For the third time this postseason, the Los Angeles Kings have taken a 3-0 lead in a series and threaten to pick up their second sweep of the playoffs on Sunday against the Phoenix Coyotes. They have lost just one of their twelve games and look ready to cruise their way to the Stanley Cup. It’s not just that they’re winning; they’re winning in convincing fashion.
As Ellen put it, the Kings are “definitively ass-whoopingly eye-catchingly heart-liftingly brilliant” and look like an unstoppable juggernaut. She’s right: it’s refreshing to see a team dominate like this in an era with so much emphasis on parity. The fact that they are an 8th seed slightly undercuts that point, but it also makes what they’re accomplishing so much more impressive.
But the playoffs aren’t done yet and neither is the Western Conference Final. Can the Coyotes do what the Vancouver Canucks and St. Louis Blues were unable to do? Can the Coyotes stop the Kings?
Things don’t look promising for the Coyotes. The Coyotes have held a lead for all of 2 minutes and 7 seconds in the series and have struggled to contain the suddenly offensively capable Kings. In the regular season, the Kings were 29th in scoring, averaging just 2.29 goals-per-game. In the playoffs, the Kings are 3rd behind the Flyers and Penguins, averaging 3.08 goals-per-game.
The Kings have been dominant, out-shooting the Coyotes 116 to 70 through the first three games. Their forecheck is relentless, their aggression on the penalty kill is continually surprising, and their scoring depth has been impossible to contain.
Then there’s the Kings’ defence and goaltending. The Kings allowed just 2.07 goals against per game, 2nd in the NHL behind the Blues. They’ve only gotten better in the playoffs, allowing a minuscule 1.42 goals against per game, 1st in the postseason by a country mile. The Coyotes have managed just 3 goals in 3 games and their two top regular season scorers, Ray Whitney and Radim Vrbata, have yet to record a point. Neither has their playoff leader in points, Antoine Vermette.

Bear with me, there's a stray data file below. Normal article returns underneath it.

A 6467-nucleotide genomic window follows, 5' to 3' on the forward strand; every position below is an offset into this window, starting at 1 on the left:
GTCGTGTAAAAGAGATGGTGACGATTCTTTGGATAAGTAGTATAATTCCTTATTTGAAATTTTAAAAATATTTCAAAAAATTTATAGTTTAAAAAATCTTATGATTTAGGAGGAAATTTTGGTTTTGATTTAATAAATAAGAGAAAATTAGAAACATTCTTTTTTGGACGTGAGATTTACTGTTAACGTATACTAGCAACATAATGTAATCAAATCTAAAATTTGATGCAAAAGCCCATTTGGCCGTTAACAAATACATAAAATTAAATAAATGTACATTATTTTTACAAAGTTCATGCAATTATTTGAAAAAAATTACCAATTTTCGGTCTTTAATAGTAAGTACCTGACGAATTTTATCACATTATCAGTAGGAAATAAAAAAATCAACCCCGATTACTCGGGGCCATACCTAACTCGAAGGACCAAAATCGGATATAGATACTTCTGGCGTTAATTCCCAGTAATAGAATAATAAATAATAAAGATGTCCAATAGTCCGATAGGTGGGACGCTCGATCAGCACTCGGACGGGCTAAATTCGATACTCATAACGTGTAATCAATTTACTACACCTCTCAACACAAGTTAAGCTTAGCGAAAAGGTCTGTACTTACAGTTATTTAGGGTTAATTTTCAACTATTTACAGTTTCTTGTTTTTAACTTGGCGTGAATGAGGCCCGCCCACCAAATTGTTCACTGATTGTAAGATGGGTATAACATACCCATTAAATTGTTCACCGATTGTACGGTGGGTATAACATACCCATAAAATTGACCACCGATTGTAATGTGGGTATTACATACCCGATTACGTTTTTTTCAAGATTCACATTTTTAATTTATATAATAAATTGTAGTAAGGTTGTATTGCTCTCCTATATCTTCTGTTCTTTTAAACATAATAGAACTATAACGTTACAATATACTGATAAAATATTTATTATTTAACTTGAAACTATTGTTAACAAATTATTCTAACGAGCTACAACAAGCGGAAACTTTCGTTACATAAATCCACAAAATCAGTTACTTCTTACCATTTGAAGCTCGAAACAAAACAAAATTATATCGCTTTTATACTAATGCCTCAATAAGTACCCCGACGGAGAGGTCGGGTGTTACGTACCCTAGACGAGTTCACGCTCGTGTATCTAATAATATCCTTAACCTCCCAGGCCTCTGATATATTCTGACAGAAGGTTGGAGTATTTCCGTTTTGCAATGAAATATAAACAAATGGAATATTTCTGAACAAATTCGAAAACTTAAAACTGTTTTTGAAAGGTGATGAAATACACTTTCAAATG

Still, there is one good sign: after giving up 4 goals in the first two games, the Kings allowed just 2 in game three. They also got the Kings’ shot totals down, allowing 28 shots against after giving up 48 and 40. Of course, that came at the cost of their own shot totals, as they put just 19 shots on net. When the biggest positive that I can find comes with that kind of caveat, that’s a bad sign.
Perhaps the Coyotes can learn something from the one team that has beaten the Kings in the playoffs this year – the Canucks – and build on it in order to win a few more. In game four against the Kings, the Canucks had the benefit of the emotional and practical boost of getting Daniel Sedin back in the lineup after missing 12 games with a concussion. While the Coyotes will have Martin Hanzal return from his one-game suspension, his return doesn’t really measure up.
The Canucks got a 43-save performance out of Cory Schneider, however, and the Coyotes will hope for a similar performance out of Mike Smith. Smith certainly hasn’t been the problem for the Coyotes, but they’ll need him to once again be at the top of his game on Sunday.
The powerplay will also be a key for the Coyotes. The Canucks benefited from 2 powerplay goals in their victory over the Kings. The Coyotes have yet to score a powerplay goal in the series, going 0-for-10. While the Kings’ penalty kill has seemed impregnable, the Coyotes’ powerplay hasn’t truly challenged it. So far in the postseason, the Coyotes have just 5 powerplay goals, fewest of the four teams remaining.
The Coyotes have just 7 shots on their 10 powerplays against the Kings. They received just one powerplay in game three: they didn’t get a single shot on net during the two minutes.
They’ll need to be better – much better – if they have any hope of halting the Kings. As it is, things look grim for Phoenix.